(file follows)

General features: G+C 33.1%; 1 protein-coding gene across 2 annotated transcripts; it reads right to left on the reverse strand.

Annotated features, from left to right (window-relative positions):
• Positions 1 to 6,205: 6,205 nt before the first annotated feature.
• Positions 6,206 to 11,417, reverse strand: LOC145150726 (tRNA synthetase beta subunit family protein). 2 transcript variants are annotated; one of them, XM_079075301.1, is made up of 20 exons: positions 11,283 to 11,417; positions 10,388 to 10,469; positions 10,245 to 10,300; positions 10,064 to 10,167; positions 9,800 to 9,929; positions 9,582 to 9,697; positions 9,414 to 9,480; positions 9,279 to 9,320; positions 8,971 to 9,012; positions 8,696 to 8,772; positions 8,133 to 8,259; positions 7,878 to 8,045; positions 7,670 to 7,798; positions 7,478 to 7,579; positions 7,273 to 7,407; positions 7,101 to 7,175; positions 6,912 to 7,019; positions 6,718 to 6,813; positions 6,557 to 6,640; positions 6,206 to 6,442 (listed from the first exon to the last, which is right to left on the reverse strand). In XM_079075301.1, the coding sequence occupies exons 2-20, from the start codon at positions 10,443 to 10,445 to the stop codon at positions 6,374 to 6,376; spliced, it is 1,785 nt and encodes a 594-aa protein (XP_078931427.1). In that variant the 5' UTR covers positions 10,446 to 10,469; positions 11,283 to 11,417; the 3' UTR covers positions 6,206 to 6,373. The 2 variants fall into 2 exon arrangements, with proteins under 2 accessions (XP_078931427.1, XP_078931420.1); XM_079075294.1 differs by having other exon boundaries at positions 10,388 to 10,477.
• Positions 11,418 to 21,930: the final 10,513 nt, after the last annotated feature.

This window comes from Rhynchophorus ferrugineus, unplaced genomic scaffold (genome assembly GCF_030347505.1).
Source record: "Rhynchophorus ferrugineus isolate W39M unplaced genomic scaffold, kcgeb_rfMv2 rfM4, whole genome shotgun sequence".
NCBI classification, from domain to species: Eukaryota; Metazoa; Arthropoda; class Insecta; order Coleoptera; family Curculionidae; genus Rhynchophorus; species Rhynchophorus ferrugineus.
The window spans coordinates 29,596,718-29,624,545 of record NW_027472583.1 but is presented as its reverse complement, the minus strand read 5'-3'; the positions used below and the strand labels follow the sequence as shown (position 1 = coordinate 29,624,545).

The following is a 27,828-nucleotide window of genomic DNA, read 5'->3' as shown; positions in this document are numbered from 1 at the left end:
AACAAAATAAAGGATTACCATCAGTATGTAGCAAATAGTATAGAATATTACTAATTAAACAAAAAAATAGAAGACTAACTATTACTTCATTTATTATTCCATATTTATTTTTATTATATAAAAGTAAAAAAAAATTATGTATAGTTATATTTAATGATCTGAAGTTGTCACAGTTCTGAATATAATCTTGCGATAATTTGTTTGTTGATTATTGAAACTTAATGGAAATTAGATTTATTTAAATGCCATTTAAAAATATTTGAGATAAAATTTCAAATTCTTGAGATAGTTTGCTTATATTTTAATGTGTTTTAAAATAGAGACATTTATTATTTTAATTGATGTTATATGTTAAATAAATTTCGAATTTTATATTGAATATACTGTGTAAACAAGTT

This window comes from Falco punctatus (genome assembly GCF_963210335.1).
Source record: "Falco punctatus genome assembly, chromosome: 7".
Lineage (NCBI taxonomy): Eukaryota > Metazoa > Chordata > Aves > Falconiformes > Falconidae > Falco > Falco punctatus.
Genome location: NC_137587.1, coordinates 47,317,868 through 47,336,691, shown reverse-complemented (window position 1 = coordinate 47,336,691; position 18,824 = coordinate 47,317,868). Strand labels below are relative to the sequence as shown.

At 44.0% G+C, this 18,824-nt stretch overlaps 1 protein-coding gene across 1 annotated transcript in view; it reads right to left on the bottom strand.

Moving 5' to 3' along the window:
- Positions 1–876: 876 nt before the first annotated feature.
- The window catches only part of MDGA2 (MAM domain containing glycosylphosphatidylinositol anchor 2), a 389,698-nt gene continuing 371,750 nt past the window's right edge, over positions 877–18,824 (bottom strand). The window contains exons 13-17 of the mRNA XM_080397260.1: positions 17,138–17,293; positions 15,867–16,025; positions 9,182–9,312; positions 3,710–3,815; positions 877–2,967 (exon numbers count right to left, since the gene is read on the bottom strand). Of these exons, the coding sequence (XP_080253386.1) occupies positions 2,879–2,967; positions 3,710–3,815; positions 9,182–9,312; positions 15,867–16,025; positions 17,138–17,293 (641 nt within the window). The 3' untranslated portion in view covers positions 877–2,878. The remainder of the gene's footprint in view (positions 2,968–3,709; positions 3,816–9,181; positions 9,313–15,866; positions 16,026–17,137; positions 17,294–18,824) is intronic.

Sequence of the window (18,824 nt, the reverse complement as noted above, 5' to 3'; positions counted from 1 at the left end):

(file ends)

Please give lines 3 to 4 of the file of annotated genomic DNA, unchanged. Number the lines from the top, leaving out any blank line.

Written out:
• Positions 1 to 6,205: 6,205 nt before the first annotated feature.
• Positions 6,206 to 11,417, reverse strand: LOC145150726 (tRNA synthetase beta subunit family protein). 2 transcript variants are annotated; one of them, XM_079075301.1, is made up of 20 exons: positions 11,283 to 11,417; positions 10,388 to 10,469; positions 10,245 to 10,300; positions 10,064 to 10,167; positions 9,800 to 9,929; positions 9,582 to 9,697; positions 9,414 to 9,480; positions 9,279 to 9,320; positions 8,971 to 9,012; positions 8,696 to 8,772; positions 8,133 to 8,259; positions 7,878 to 8,045; positions 7,670 to 7,798; positions 7,478 to 7,579; positions 7,273 to 7,407; positions 7,101 to 7,175; positions 6,912 to 7,019; positions 6,718 to 6,813; positions 6,557 to 6,640; positions 6,206 to 6,442 (listed from the first exon to the last, which is right to left on the reverse strand). In XM_079075301.1, the coding sequence occupies exons 2-20, from the start codon at positions 10,443 to 10,445 to the stop codon at positions 6,374 to 6,376; spliced, it is 1,785 nt and encodes a 594-aa protein (XP_078931427.1). In that variant the 5' UTR covers positions 10,446 to 10,469; positions 11,283 to 11,417; the 3' UTR covers positions 6,206 to 6,373. The 2 variants fall into 2 exon arrangements, with proteins under 2 accessions (XP_078931427.1, XP_078931420.1); XM_079075294.1 differs by having other exon boundaries at positions 10,388 to 10,477.